Thank you for your time and your advice, Mr. Cribb.

Dell: social media business or the just good marketers?

Dell is the social media super-hero these days and one of the most named examples of social media intelligence. At least, if we believe in a lot of blog posts…

Last week, Dell reported in a blog post that their Twitter account @DellOutlet earned more than $2 million US dollars in revenue. Money that can be attributed directly to their Twitter activity. This does not surprise us, having heard that Dell broke the $1 million US dollar barrier some months ago.

Nevertheless, let’s think a minute about the ‘social aspect’ of this Twitter account. The funny thing about it is that Dell is just using old marketing techniques to generate revenue via Twitter.

Or is the use of coupon codes a marketing innovation of the web 2.0 era?

These couopons come flying into my mailbox at home every day – quicker than I have time to throw them in a bin.

“Dell Outlet sells refurbished Dell products at great prices, but inventories fluctuate, making it difficult to know when products are available or on sale. Dell Outlet uses Twitter as a way to message out coupons, clearance events and new arrival information to those looking for Dell technology at a discounted price.” (quote from Dell blog)

Reading this statement, the question is what is the social media strategy? Isn’t this just good old marketing tactics? This Dell Twitter account @DellOutlet is not acting in any way like social media has been teaching companies lately.

“Listen, learn and engage” (Brian Solis) is the value proposition of social media. The customers are coming to you as they have heard about the quality and value of your product, service or business. Then, they buy and do some good word-of-mouth activity via Twitter, Facebook, blogs, rating sites etc. for your business. This is resulting in community building – not a sales channel like the Dell example.

Dell is talking, pushing and selling. It is the good old communication and marketing practice we all know from some years ago.

Why is Dell so successful? It is a matter of simple marketing technics. It follows the old sales intelligence… From more than 650.000 followers, 10% will be real followers (as you just follow when you are in the evaluation process mode before a purchase decision) = 60.500 followers. And if you are lucky company 5% will buy your product in the end = 3.025 users. This tells us about an interesting average revenue of 661,15 US dollar per Twitter client.

Ah, I love sales statistics… though admittedly, these might be taken from the easiest perspective of ROI measurement.

Spot On!
But is this Dell activity really ‘social’? It is the email marketing system – tables turned upside down. Opt-In or follower? Subscribe or unsubscribe is the question… Email promotion or social media promotion? Email spam or social media spam? What comes next in the marketers arena? And, the account is just following Dell accounts… is the client/follower really interesting for them?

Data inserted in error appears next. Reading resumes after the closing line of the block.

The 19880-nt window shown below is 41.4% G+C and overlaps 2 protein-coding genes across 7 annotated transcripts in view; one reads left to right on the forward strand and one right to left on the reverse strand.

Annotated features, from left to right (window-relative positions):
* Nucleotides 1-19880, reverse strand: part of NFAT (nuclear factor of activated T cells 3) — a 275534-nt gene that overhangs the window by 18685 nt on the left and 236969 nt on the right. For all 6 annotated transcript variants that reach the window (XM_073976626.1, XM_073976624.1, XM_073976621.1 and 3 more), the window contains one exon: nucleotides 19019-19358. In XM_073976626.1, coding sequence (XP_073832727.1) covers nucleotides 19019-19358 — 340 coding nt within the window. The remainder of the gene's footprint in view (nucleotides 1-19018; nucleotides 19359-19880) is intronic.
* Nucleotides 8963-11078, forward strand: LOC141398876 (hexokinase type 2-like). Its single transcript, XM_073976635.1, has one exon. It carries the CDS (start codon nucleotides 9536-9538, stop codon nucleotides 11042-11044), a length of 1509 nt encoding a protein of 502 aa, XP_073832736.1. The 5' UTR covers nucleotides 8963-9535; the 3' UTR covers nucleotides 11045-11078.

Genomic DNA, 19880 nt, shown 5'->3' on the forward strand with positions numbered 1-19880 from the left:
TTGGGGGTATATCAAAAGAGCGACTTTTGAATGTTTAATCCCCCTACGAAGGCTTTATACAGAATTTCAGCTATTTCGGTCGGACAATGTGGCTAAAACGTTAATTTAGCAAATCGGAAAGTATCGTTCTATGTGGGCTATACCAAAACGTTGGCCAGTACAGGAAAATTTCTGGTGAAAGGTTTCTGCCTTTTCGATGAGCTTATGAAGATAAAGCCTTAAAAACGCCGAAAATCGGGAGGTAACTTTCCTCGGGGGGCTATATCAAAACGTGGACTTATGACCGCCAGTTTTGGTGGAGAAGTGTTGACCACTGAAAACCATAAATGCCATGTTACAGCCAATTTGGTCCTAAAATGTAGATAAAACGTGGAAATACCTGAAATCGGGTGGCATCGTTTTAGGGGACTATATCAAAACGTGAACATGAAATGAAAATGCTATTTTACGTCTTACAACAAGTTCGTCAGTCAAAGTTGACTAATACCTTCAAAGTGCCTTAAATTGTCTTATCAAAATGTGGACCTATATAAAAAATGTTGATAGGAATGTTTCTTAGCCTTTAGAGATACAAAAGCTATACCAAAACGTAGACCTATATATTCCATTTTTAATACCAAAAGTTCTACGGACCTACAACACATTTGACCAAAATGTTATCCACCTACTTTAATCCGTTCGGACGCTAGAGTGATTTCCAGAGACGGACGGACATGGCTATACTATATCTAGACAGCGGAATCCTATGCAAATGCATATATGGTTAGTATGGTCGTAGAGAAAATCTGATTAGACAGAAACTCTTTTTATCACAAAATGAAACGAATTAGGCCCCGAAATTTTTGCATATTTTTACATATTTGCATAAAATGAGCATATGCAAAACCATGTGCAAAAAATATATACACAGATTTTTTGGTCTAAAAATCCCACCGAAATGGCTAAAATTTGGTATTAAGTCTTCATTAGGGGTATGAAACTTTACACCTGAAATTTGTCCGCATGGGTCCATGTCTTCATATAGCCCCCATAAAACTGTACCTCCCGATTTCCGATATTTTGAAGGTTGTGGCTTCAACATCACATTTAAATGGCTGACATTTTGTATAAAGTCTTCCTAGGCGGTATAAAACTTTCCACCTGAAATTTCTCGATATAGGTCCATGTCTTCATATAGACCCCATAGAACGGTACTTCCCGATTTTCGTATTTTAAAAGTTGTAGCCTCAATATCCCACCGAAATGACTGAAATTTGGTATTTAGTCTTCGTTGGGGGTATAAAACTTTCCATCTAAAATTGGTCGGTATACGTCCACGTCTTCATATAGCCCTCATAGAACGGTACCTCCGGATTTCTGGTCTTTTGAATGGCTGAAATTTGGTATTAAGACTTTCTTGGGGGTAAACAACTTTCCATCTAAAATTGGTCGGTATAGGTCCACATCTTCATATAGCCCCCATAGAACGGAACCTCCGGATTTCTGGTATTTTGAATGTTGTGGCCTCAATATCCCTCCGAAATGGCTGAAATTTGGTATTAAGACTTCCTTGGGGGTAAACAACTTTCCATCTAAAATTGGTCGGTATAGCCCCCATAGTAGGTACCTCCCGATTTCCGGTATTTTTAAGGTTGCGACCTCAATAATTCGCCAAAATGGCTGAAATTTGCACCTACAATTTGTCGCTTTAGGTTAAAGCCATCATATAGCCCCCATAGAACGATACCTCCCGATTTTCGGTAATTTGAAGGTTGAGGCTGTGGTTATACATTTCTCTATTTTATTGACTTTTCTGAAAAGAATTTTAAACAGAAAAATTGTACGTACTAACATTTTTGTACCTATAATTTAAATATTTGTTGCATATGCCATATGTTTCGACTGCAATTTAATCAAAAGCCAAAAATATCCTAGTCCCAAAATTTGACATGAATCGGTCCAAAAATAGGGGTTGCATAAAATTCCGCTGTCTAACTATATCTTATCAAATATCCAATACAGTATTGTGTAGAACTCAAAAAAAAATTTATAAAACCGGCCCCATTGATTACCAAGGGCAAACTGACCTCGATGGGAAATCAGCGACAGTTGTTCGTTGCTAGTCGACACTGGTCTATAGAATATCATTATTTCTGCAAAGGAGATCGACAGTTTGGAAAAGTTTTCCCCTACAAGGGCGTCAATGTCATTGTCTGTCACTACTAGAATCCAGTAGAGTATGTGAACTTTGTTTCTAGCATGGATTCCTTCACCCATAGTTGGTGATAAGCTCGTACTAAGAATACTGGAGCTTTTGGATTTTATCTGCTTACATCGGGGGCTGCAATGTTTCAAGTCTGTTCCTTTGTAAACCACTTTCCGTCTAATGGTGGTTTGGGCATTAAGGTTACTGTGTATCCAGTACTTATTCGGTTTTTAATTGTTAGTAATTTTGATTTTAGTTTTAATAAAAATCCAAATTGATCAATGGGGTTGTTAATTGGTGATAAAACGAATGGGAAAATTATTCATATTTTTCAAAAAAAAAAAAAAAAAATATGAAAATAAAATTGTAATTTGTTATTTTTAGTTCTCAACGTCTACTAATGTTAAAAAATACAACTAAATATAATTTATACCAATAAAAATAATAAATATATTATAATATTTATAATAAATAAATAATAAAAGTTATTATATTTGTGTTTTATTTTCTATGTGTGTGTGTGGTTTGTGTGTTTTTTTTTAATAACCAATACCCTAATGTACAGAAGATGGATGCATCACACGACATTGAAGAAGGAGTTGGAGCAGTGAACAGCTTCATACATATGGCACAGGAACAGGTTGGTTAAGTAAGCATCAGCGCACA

Not saying this is not a very clever approach reaching out for clients… well-done, Dell.

Your views much appreciated…

IBM's Beyond Advertising Studie: Going Digital

Jetzt ist es also raus… Laut der jüngsten IBM Studie ‘Beyond Advertising: Going Digital’ akzeptieren und nehmen die User neue Formate im Web an – aber nur, wenn die Unternehmen sich an die Regeln halten. Moment: Regeln, welche Regeln? Im Internet? OK, Spass beiseite…

Die Grundregel lautet: ein zielgruppengerechter Gegenwert muss her! Mehr als 60% der Befragten geben persönliche Daten wie Alter, Geschlecht, Lebensstil und Kommunikationsinteressen preis, wenn sie dafür etwas Zählbares (Incentives und Mehrwert!) danach in den Händen halten – jüngere Menschen sind dabei generell zugängiger als ältere. Die direkte Marketingkommunikation zur Einzelperson wird gewünscht, solange nicht mit der Gießkanne Informationen vom Unternehmen auf die Person gegossen werden.

Es tut sich was im Web: Die diesjährige Studie verdeutlicht, dass die Annahme von digitalen Content Services sich im Vergleich zum letzten Jahr verdoppelt hat, wobei Social Networking und mobile Nutzung sich mehr und mehr weltweit durchsetzen, ja sogar erwünscht sind. 45% geben an, sich Online-Videos bereits auf mobilen Geräten angesehen zu haben (76% auf PC’s!).

Fragwürdig bleibt weiterhin die Monetarisierung, denn anzeigen-finanzierte Modelle werden den paid-content Angeboten immernoch bevorzugt. Und am liebsten würden die User natürlich vor oder nach dem Videokonsum die Anzeigen aufnehmen – vermutlich eher danach, da es sich besser ‘wegzappen’ lässt. Während des Videos stößt Werbung auf schärfste Kritik. Ja, der Online-Video User muss erst an diverse Sachen gewöhnt werden, die im TV nie am Pranger standen…

Spot On!
Die weltweite Studie verdeutlicht, dass es noch viele Möglichkeiten gibt für Marketiers und Werbekunden, wenn sie angemessen mit der Zielgruppe kommunizieren. Kommunikation ist eben der Schlüssel zum Kunden. Was Marketiers noch lernen müssen, ist dass Online-Video im Internet nicht traditionellem Fernsehen entspricht – auch wenn es on-demand (Mehrwert!) und zeitunabhängig (Mehrwert!) ist, das Gleiche bietet und grundsätzlich nur auf einem anderen Gerät abläuft. Schwer zu verstehen, ist aber so…

Basis: Die Studie wurde unter 2.800 Teilnehmern wurde in sechs Ländern im Bezug auf digitale Medien und Unterhaltungsgewohnheiten durchgeführt. lahmgelegt…

Am Wochenende gab es verkehrte Web 2.0 Welt. Während sich die Uhren rechts herum drehen, mußte die deutsche Web 2.0 Enzyklopedie ‘links’ herum. Aus Webmarketingsicht könnte man auch sagen: 1=n hoch x geht zurück auf Start…